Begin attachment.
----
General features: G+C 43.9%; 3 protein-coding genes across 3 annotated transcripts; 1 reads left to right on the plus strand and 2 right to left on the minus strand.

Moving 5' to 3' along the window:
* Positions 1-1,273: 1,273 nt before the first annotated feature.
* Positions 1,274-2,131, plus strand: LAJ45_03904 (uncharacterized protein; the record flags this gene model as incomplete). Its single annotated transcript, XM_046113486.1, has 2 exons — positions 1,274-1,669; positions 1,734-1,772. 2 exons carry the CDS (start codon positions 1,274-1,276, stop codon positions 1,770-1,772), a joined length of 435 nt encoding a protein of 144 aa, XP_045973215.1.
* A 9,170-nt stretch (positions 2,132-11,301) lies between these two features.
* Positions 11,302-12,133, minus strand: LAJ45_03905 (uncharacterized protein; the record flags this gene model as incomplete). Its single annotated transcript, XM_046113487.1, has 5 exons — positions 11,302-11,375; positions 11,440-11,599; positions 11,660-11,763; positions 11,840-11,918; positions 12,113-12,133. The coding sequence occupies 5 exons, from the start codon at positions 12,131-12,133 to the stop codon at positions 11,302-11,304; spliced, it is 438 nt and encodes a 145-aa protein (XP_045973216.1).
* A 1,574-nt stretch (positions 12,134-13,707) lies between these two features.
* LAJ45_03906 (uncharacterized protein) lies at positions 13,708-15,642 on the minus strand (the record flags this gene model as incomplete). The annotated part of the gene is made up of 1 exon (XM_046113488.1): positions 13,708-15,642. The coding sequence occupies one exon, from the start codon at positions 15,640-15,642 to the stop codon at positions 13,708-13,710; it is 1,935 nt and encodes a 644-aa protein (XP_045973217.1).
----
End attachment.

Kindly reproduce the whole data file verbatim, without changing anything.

General features: G+C 43.9%; 3 protein-coding genes across 3 annotated transcripts; 1 reads left to right on the plus strand and 2 right to left on the minus strand.

Moving 5' to 3' along the window:
* Positions 1-1,273: 1,273 nt before the first annotated feature.
* Positions 1,274-2,131, plus strand: LAJ45_03904 (uncharacterized protein; the record flags this gene model as incomplete). Its single annotated transcript, XM_046113486.1, has 2 exons — positions 1,274-1,669; positions 1,734-1,772. 2 exons carry the CDS (start codon positions 1,274-1,276, stop codon positions 1,770-1,772), a joined length of 435 nt encoding a protein of 144 aa, XP_045973215.1.
* A 9,170-nt stretch (positions 2,132-11,301) lies between these two features.
* Positions 11,302-12,133, minus strand: LAJ45_03905 (uncharacterized protein; the record flags this gene model as incomplete). Its single annotated transcript, XM_046113487.1, has 5 exons — positions 11,302-11,375; positions 11,440-11,599; positions 11,660-11,763; positions 11,840-11,918; positions 12,113-12,133. The coding sequence occupies 5 exons, from the start codon at positions 12,131-12,133 to the stop codon at positions 11,302-11,304; spliced, it is 438 nt and encodes a 145-aa protein (XP_045973216.1).
* A 1,574-nt stretch (positions 12,134-13,707) lies between these two features.
* LAJ45_03906 (uncharacterized protein) lies at positions 13,708-15,642 on the minus strand (the record flags this gene model as incomplete). The annotated part of the gene is made up of 1 exon (XM_046113488.1): positions 13,708-15,642. The coding sequence occupies one exon, from the start codon at positions 15,640-15,642 to the stop codon at positions 13,708-13,710; it is 1,935 nt and encodes a 644-aa protein (XP_045973217.1).